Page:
Archive for the ‘Animals’ Category

Helping Herptiles with Citizen Science

By June 13th, 2016 at 11:44 pm | Comment

Photo: USFWS
Amphibians and reptiles, also known as herptiles or herps, are the focus of many citizen science projects. Are you interested in frogs, turtles, and snakes? If you are, join one of the projects below to study the distribution and population status of these wonderful creatures!
Find more than 1,600 projects and events in the SciStarter Global Project Finder.
Cheers!
The SciStarter Team

Cuban Treefrog
Cuban Treefrogs are an invasive species causing trouble throughout the state of Florida. Report the presence of Cuban Treefrogs and native Treefrogs.

North Carolina Sea Turtle Project
Volunteers along the North Carolina coast are needed to search for sea turtle tracks and report nests and strandings. These activities help biologists monitor and protect the turtles.

Photo: Janalee Caldwell
OK Amphibian Disease Testing
Students and teachers in Oklahoma are needed to catch frogs, quickly swab their skin, and send the collected samples in to be tested for a fungal disease. Lesson plans are available.

Photo: Mike Pingleton
HerpMapper
Whenever you see a reptile or amphibian of any kind, you can report it to HerpMapper. You can easily keep a record of your own sightings and contribute to a larger database of herptile populations.

Photo: Henry Doorly Zoo
Amphibian Conservation and Education Project
Volunteers throughout Nebraska can participate in this project by monitoring amphibian populations, testing for diseases, and monitoring the quality of aquatic habitats.

Explore the Frontiers of CitizenScience in New Book from ASU.

The latest volume in “The Rightful Place of Science” series is a cutting-edge look at the changing relationship between science and the public. Co-edited by SciStarter Founder, Darlene Cavalier, with a blurb from Bill Nye the Science Guy.Get your copy today!

Boat Trips for Bat Monitoring: How Wisconsin Residents are Helping Bat Conservation

By June 4th, 2016 at 10:36 pm | Comment

Bat Monitoring on Boats (Image Credit: WDNR, Wisconsin Bat Program)

Bat Monitoring on Boats (Image Credit: WDNR, Wisconsin Bat Program)

These volunteers are part of the Wisconsin Bat Program, a citizen science project run by the Wisconsin Department of Natural Resources. There are three different ways that Wisconsin residents can contribute to our understanding of bat populations across the state. The most involved, and for many the most fun, is to conduct night time acoustic monitoring using special handheld bat detectors. Read the rest of this entry »

Citizen Science for Bat Fans!

By May 26th, 2016 at 7:36 pm | Comment

Photo: USFWS
Those Elusive Flying Mammals!

Bats can be tricky to spot and observe but let’s try because they need our help.  As disease, habitat loss, and climate change decimate some bat populations, we can help scientists monitor and protect them.

Below, our editors highlight five bat-related citizen projects from around the globe.

Find more than 1,600 projects and events in the SciStarter Global Project Finder.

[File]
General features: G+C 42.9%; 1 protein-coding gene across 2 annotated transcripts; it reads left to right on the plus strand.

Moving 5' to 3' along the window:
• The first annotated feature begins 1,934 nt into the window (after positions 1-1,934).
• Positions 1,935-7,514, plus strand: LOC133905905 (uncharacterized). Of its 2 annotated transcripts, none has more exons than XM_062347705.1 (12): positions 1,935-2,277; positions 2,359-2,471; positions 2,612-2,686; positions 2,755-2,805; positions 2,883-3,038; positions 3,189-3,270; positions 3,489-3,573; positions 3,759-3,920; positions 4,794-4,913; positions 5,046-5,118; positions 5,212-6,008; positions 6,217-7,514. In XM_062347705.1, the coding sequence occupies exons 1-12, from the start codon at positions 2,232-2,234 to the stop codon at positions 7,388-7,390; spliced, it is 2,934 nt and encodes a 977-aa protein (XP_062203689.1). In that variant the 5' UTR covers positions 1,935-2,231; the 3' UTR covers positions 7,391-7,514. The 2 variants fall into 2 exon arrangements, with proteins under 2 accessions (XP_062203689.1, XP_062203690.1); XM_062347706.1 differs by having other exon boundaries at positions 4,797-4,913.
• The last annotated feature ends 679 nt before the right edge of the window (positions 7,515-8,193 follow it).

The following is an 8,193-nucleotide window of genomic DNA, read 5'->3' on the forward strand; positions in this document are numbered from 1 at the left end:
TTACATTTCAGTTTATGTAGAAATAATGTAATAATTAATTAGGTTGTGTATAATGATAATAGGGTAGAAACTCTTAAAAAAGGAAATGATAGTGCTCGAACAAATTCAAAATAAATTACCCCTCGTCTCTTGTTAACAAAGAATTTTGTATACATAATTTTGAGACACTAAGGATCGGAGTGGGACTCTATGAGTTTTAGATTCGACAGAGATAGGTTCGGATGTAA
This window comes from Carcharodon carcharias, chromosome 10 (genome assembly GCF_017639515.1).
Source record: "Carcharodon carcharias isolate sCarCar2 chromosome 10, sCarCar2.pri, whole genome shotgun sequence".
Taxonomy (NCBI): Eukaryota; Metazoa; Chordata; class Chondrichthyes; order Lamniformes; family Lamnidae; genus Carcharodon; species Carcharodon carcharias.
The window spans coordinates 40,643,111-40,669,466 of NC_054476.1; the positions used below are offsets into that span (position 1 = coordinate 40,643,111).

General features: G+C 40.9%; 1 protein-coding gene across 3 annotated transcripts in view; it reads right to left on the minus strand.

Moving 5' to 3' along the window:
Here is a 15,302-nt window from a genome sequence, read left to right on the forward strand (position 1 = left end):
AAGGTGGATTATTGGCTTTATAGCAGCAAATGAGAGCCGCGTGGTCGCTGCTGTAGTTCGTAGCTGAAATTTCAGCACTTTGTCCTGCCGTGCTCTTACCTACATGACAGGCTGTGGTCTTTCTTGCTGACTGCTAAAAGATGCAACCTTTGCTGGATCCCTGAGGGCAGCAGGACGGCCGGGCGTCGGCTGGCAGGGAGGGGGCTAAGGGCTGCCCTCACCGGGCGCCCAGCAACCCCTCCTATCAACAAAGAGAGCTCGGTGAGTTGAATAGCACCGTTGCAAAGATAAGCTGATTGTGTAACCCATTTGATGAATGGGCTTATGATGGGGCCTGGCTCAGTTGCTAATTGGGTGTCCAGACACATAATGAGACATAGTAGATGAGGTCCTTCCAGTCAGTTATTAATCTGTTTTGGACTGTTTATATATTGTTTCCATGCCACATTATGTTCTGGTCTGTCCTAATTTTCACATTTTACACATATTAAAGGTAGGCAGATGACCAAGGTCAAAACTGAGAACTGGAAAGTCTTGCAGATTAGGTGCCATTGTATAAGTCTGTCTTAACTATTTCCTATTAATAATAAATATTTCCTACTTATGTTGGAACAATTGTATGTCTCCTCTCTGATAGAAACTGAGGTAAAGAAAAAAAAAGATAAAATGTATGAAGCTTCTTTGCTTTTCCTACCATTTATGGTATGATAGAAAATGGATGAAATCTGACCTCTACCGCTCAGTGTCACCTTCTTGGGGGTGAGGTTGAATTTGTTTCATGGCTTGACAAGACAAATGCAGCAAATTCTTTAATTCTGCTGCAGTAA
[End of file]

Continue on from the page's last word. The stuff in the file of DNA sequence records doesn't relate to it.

Cheers!
The SciStarter Team

Read the rest of this entry »

Spring, Citizen Science and some Irish luck!

By March 22nd, 2016 at 11:59 pm | Comment

Photo: CL Goforth
Critter Tracking
With spring weather upon us, many animals are on the move. Contribute your wildlife observations to advance scientific research. Learn how, below.

Find projects from our pals in Ireland, Canada, the EU, and now, Australia through our brand new international partnership. Like citizen science, SciStarter is global.

You can find more projects via the SciStarter Project Finder.

Cheers!
The SciStarter Team

Read the rest of this entry »

Citizen Science Love: a Valentine’s Weekend Special!

By February 11th, 2016 at 4:26 pm | Comment

Who needs chocolate, cards, roses, or a significant other, when you can celebrate Valentine’s Day with citizen science?

Below you’ll find five projects we love. Visit SciStarter to find 1000 more.

PS: If you have 30 seconds, consider taking this quick poll. We’re curious to learn more about the formal education level of the citizen science community.

Cheers!

The SciStarter Team

 

The Great Backyard Bird Count gbbc

This annual bird count runs from February 12th to 16th this year, and it’s open to anyone in the world. Simply pick a location (such as your backyard!) and count the birds that you see for at least 15 minutes; by participating and reporting your data you’ll contribute to our understanding of birds across the globe. Get started!

 

 

Beats Per Life rdll

Is there a correlation between heart rate and lifespan? Help researchers find out by looking through published research results to compare the resting heart rates of all types of animals. Get started!

 

 

 

Snow Tweets st

When it snows in your area, stick a ruler in the snow and tweet your location along with the snow depth. Your data will be added to a real-time worldwide map of snow depth which will help scientists calibrate the accuracy of satellite instruments.  Get started!

Bonus! The SciStarter team will join Discover Magazine, Astronomy Magazine and the Science Cheerleaders at the AAAS Family Science Days in Washington, DC February 13th and 14th. This free event is open to the public! We’ll give away rulers with Snow Tweets instructions to help you get started.

 

Health eHeart heh

Want to help fight heart disease? By completing a simple online survey about your health and behavior, you can contribute to our understanding of heart health.  Get started!

 

 

 

Baby CROINC bbc

Create a diary for your child and harness crowd wisdom to predict and improve her/his development. This project is part of an international scientific effort to understand the way children grow.
Get started!